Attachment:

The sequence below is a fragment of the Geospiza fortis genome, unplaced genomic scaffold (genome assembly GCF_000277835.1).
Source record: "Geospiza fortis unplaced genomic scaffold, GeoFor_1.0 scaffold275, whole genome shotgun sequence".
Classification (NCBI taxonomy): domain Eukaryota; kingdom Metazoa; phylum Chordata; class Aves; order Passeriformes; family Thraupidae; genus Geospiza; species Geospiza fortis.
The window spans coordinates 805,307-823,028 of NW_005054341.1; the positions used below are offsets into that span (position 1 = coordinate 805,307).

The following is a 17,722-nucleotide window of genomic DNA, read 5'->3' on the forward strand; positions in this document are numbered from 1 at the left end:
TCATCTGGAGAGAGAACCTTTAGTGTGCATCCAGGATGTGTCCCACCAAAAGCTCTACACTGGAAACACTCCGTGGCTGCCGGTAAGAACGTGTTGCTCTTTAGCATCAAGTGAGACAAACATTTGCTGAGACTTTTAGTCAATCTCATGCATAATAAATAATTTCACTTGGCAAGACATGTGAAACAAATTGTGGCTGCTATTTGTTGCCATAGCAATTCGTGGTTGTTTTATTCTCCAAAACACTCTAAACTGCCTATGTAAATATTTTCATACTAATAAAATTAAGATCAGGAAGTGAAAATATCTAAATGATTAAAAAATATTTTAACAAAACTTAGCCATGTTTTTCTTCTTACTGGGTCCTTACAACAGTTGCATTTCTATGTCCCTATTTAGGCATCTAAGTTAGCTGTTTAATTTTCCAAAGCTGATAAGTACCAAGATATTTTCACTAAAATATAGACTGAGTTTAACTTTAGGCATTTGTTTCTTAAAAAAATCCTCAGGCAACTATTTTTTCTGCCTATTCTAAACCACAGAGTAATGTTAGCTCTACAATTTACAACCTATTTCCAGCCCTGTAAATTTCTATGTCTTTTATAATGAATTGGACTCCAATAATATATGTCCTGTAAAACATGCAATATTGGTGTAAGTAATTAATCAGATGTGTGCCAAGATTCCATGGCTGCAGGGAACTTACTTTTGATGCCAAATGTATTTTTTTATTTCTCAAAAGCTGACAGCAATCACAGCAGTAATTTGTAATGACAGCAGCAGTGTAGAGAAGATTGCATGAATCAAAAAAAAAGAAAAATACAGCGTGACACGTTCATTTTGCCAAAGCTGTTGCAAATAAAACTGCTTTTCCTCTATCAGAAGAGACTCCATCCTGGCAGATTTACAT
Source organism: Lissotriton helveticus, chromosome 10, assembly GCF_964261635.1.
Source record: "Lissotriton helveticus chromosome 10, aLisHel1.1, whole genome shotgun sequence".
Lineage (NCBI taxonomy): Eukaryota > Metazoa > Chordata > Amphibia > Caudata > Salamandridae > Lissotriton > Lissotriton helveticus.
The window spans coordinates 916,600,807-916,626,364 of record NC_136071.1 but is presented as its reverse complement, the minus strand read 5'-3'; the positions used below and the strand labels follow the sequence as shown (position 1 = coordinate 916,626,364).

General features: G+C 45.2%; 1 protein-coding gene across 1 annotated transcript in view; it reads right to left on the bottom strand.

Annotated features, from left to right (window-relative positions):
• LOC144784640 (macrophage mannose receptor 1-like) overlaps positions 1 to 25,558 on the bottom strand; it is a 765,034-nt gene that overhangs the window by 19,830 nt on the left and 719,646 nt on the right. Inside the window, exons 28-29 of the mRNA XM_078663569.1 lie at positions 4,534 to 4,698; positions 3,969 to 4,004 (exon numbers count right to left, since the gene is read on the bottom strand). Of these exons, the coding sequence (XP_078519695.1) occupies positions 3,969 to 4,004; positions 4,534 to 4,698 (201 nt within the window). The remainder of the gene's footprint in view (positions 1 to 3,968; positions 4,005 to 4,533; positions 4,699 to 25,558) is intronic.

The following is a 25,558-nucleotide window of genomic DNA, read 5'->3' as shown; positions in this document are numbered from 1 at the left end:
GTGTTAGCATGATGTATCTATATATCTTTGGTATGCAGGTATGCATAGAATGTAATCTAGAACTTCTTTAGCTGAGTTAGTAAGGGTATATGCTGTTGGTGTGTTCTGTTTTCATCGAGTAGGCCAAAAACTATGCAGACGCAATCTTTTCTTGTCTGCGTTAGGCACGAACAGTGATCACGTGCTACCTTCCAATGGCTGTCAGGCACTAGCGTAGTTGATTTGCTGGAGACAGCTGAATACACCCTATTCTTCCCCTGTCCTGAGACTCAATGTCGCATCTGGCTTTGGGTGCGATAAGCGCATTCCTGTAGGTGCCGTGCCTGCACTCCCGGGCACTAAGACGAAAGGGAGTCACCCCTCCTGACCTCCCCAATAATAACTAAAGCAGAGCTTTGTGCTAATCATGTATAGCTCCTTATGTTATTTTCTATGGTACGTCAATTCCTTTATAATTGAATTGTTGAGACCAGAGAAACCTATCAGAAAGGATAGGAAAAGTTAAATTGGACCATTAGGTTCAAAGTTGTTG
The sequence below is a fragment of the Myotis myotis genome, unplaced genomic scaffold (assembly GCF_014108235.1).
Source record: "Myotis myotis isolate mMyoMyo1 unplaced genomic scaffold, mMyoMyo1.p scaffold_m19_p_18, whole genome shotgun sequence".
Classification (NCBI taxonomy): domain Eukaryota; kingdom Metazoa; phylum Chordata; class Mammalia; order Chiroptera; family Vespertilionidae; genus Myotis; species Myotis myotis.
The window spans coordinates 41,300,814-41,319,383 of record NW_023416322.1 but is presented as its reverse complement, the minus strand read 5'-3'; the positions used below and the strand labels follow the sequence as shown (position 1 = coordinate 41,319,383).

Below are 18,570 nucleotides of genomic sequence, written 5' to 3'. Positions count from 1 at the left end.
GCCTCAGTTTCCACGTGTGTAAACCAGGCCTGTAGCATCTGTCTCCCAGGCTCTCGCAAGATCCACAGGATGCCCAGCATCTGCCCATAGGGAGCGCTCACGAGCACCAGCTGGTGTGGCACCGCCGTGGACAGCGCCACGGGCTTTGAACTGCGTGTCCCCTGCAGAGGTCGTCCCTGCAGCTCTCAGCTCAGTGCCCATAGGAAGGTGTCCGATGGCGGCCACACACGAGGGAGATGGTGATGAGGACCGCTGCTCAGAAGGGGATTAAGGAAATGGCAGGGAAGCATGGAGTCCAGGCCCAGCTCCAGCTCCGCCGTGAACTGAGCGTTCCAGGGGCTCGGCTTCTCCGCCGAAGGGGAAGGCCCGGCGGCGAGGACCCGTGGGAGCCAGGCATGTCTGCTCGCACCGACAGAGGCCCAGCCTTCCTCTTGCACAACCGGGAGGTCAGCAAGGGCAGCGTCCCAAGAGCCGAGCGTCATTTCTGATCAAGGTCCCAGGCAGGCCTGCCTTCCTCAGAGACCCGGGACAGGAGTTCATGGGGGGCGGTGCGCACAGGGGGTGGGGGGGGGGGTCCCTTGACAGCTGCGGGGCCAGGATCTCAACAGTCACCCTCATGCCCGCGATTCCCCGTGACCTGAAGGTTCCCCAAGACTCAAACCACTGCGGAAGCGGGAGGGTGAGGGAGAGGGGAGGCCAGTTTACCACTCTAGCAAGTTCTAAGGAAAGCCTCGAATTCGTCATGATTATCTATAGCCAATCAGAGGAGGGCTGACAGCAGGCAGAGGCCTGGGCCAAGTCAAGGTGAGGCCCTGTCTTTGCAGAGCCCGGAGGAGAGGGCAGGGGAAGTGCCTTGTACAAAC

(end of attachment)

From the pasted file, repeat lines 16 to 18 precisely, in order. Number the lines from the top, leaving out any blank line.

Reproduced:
The sequence below is a fragment of the Myotis myotis genome, unplaced genomic scaffold (assembly GCF_014108235.1).
Source record: "Myotis myotis isolate mMyoMyo1 unplaced genomic scaffold, mMyoMyo1.p scaffold_m19_p_18, whole genome shotgun sequence".
Classification (NCBI taxonomy): domain Eukaryota; kingdom Metazoa; phylum Chordata; class Mammalia; order Chiroptera; family Vespertilionidae; genus Myotis; species Myotis myotis.